Authors: Hristo Rasheev, Agnieszka Seremak, Radostina Stoyanova, and Alia Tadjer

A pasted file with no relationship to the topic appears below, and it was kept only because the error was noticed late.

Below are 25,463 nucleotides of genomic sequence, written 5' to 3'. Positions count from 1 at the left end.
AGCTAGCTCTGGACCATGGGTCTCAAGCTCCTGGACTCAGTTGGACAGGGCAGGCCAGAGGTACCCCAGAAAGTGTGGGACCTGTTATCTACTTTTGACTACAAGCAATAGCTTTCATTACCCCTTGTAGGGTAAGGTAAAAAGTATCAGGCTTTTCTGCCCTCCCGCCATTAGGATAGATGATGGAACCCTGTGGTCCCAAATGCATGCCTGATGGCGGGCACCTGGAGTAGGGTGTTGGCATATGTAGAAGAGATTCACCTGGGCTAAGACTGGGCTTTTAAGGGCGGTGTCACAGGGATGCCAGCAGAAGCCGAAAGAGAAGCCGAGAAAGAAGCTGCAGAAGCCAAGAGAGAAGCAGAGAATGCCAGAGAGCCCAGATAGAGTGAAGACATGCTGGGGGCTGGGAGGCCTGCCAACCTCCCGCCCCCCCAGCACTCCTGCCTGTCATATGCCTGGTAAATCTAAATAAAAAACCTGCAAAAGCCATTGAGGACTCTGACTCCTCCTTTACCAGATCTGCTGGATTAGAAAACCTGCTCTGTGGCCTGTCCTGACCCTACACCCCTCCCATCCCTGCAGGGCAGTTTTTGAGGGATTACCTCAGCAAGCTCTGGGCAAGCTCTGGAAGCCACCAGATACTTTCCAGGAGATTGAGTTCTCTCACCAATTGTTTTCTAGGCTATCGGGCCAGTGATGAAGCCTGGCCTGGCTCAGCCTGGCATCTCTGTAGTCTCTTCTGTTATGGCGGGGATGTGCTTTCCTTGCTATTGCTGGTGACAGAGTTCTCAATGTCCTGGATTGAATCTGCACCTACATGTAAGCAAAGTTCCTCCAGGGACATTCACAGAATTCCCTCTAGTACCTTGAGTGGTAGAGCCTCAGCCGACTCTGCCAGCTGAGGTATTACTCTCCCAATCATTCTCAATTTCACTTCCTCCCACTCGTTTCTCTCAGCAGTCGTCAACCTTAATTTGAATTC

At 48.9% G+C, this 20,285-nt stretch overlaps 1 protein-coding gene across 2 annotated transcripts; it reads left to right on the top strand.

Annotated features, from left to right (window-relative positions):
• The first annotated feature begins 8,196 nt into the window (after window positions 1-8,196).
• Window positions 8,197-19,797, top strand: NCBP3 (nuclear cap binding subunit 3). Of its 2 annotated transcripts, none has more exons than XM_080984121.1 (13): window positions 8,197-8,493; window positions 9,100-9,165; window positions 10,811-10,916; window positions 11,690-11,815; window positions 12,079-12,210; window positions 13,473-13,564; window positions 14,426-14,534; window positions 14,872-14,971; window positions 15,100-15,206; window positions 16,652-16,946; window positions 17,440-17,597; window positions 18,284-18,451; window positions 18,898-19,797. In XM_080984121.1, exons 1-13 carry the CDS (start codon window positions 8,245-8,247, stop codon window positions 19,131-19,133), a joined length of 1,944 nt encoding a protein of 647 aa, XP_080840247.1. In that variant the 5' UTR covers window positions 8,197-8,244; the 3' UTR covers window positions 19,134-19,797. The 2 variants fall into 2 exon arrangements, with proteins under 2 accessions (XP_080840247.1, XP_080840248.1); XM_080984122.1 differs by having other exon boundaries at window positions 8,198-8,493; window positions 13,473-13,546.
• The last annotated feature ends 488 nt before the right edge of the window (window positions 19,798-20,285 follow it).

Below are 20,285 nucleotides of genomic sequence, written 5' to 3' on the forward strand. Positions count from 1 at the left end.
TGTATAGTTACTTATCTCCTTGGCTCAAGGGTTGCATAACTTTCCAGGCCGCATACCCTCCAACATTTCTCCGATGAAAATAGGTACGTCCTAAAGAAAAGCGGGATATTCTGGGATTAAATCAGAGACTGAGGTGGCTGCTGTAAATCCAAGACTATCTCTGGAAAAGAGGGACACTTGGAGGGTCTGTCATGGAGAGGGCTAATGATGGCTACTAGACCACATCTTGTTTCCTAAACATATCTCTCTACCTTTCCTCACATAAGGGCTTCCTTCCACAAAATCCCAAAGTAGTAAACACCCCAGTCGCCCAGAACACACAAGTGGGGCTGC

Abstract: To create both greener and high-power metal-ion batteries, it is of prime importance to invent an unprecedented electrode material that will be able to store a colossal amount of charge carriers by a redox mechanism. Employing periodic DFT calculations, we modeled a new metal-organic framework, which displays energy density exceeding that of conventional inorganic and organic electrodes, such as Li- and Na-rich oxides and anthraquinones. The designed MOF has a rhombohedral unit cell in which an Ni(II) node is coordinated by 2,5-dicyano-p-benzoquinone linkers in such a way that all components participate in the redox reaction upon lithiation, sodiation and magnesiation. The spatial and electronic changes occurring in the MOF after the interaction with Li, Na and Mg are discussed on the basis of calculated electrode potentials versus Li0/Li+, Na0/Na+ and Mg0/Mg2+, respectively. In addition, the specific capacities and energy densities are calculated and used as a measure for the electrode applicability of the designed material. Although the highest capacity and energy density are predicted for Li storage, the greater structural robustness toward Na and Mg uptake suggests a higher cycling stability in addition to lower cost. The theoretical results indicate that the MOF is a promising choice for a green electrode material (with <10% heavy metal content) and is well worth experimental testing.